The saltwaterpavilion
Image taken from DotCalendArt / ONL Saltwater Pavilion, Neeltje Jans, 1997. "The saltwaterpavilion has evolved from the very beginning of the design process as a three-dimensional computer model. We kneaded, stretched, bent, rescaled, morphed, styled and polished. He delineation of the form is laid down in the digital genes of the design that hold the germ of life. The first idea is the genetic starting point for all subsequent steps in the development. We no longer accept the domination of platonic volumes, the simplistic geometry of cube, sphere, cylinder and cone as the basic elements of architecture. That resolution is much too low. Our computers allow us to command millions of coordinates describing far more complex geometries."

Along these parameters local and very specific building cultures have developed. And all of them are tightly entangled with everyday culture and practice and form a very important part there of.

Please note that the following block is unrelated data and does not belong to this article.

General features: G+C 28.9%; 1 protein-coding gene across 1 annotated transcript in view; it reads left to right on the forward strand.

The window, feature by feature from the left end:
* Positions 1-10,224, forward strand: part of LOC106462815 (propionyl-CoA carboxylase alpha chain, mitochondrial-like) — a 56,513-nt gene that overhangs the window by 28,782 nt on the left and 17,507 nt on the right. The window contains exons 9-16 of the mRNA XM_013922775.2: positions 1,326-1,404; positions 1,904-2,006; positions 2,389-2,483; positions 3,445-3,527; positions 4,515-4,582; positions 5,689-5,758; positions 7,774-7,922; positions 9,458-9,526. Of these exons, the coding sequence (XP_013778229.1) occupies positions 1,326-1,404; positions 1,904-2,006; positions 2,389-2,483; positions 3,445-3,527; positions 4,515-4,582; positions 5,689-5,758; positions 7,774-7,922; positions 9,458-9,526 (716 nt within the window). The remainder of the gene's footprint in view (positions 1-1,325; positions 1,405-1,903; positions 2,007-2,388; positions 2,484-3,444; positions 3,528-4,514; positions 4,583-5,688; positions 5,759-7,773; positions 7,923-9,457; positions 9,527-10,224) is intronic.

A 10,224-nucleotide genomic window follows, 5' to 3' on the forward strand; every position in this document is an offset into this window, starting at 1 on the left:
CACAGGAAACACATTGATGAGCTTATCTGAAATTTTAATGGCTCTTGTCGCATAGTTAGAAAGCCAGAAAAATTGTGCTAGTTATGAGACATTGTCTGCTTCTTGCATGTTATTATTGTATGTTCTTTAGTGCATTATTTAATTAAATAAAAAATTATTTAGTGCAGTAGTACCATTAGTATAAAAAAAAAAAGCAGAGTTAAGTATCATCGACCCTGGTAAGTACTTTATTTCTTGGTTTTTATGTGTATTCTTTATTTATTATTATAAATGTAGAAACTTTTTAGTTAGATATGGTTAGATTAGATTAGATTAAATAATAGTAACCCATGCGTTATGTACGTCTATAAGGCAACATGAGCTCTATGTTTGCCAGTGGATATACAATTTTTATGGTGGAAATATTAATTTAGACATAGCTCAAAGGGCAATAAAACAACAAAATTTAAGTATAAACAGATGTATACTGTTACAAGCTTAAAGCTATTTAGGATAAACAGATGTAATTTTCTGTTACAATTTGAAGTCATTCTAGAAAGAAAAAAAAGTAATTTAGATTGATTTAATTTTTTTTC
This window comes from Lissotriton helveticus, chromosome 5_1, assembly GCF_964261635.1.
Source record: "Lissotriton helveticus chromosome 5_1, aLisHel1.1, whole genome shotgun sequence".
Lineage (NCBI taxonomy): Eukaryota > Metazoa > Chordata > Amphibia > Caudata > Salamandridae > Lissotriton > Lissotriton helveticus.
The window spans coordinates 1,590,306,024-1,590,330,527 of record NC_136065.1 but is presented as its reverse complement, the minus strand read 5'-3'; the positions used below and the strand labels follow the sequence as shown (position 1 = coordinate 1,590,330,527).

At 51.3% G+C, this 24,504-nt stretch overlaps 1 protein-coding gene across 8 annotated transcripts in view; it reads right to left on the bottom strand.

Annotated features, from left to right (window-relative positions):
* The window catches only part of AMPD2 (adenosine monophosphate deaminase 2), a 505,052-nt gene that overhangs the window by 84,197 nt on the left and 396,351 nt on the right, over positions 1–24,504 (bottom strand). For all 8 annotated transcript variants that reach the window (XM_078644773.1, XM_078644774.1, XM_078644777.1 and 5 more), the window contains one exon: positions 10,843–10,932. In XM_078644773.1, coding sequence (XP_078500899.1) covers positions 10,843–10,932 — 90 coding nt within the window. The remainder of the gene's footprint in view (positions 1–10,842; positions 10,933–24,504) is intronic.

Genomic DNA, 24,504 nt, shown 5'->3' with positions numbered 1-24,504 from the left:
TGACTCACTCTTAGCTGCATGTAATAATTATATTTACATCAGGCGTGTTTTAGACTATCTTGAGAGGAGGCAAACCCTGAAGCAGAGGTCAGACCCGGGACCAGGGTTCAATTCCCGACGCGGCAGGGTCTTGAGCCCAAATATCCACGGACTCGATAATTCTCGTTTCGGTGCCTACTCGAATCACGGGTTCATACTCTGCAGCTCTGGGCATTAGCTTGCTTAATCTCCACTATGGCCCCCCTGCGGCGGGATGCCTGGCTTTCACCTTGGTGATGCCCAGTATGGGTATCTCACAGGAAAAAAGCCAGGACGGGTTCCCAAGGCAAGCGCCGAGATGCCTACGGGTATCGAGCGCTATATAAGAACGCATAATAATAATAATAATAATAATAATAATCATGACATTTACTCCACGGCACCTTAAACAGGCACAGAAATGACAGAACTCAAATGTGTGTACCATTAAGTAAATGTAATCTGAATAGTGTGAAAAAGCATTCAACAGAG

Todays conditions have changed, with possibilites to source materials from around the globe and buildings being developed for less specific usages but the connections and context relevance are still very similar. Even if architects planners and especially developers are trying to denying any of this with some of the building they put up, building are still placed in context with adjoining developments.

In his new book 'Towards a New Kind of Building - A Designer's Guide for Nonstandard Architecture',published by NAi Publishers in 2011, the Dutch architect Kas Oosterhuis discusses the paradigm shift in architecture thorough the aspects of shifting design, production and manufacturing processes, highlighting the changes. He uses his own architectural work both with his office ONL and with the Hyperbody research group at the University of Delft as a reference and discusses these shifts in a wider social context.